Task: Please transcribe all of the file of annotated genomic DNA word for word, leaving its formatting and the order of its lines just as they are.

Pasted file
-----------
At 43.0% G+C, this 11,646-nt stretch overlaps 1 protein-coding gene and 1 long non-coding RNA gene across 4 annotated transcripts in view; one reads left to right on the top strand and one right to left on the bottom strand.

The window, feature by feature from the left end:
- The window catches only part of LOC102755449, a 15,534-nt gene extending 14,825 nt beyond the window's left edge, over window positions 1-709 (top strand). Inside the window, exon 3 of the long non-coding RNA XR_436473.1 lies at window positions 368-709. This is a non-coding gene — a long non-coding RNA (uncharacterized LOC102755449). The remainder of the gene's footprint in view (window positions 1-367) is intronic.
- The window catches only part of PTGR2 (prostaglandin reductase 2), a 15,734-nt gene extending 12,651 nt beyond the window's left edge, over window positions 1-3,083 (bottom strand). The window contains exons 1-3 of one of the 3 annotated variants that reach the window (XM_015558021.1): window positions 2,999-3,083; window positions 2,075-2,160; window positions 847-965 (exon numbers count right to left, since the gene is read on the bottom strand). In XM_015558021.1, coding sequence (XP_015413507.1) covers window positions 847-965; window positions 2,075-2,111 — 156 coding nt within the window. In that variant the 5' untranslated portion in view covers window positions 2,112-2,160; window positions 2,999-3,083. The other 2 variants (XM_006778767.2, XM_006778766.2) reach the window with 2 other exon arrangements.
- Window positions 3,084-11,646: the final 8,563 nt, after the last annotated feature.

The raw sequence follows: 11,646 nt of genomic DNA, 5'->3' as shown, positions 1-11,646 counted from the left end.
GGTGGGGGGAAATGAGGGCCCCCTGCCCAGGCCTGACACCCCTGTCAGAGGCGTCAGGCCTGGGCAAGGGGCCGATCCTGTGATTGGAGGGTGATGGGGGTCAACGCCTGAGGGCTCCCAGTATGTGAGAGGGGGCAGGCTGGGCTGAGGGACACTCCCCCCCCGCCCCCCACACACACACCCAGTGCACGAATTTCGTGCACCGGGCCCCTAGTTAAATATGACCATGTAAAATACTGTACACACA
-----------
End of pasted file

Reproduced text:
At 43.0% G+C, this 11,646-nt stretch overlaps 1 protein-coding gene and 1 long non-coding RNA gene across 4 annotated transcripts in view; one reads left to right on the top strand and one right to left on the bottom strand.

The window, feature by feature from the left end:
- The window catches only part of LOC102755449, a 15,534-nt gene extending 14,825 nt beyond the window's left edge, over window positions 1-709 (top strand). Inside the window, exon 3 of the long non-coding RNA XR_436473.1 lies at window positions 368-709. This is a non-coding gene — a long non-coding RNA (uncharacterized LOC102755449). The remainder of the gene's footprint in view (window positions 1-367) is intronic.
- The window catches only part of PTGR2 (prostaglandin reductase 2), a 15,734-nt gene extending 12,651 nt beyond the window's left edge, over window positions 1-3,083 (bottom strand). The window contains exons 1-3 of one of the 3 annotated variants that reach the window (XM_015558021.1): window positions 2,999-3,083; window positions 2,075-2,160; window positions 847-965 (exon numbers count right to left, since the gene is read on the bottom strand). In XM_015558021.1, coding sequence (XP_015413507.1) covers window positions 847-965; window positions 2,075-2,111 — 156 coding nt within the window. In that variant the 5' untranslated portion in view covers window positions 2,112-2,160; window positions 2,999-3,083. The other 2 variants (XM_006778767.2, XM_006778766.2) reach the window with 2 other exon arrangements.
- Window positions 3,084-11,646: the final 8,563 nt, after the last annotated feature.

The raw sequence follows: 11,646 nt of genomic DNA, 5'->3' as shown, positions 1-11,646 counted from the left end.
GGTGGGGGGAAATGAGGGCCCCCTGCCCAGGCCTGACACCCCTGTCAGAGGCGTCAGGCCTGGGCAAGGGGCCGATCCTGTGATTGGAGGGTGATGGGGGTCAACGCCTGAGGGCTCCCAGTATGTGAGAGGGGGCAGGCTGGGCTGAGGGACACTCCCCCCCCGCCCCCCACACACACACCCAGTGCACGAATTTCGTGCACCGGGCCCCTAGTTAAATATGACCATGTAAAATACTGTACACACA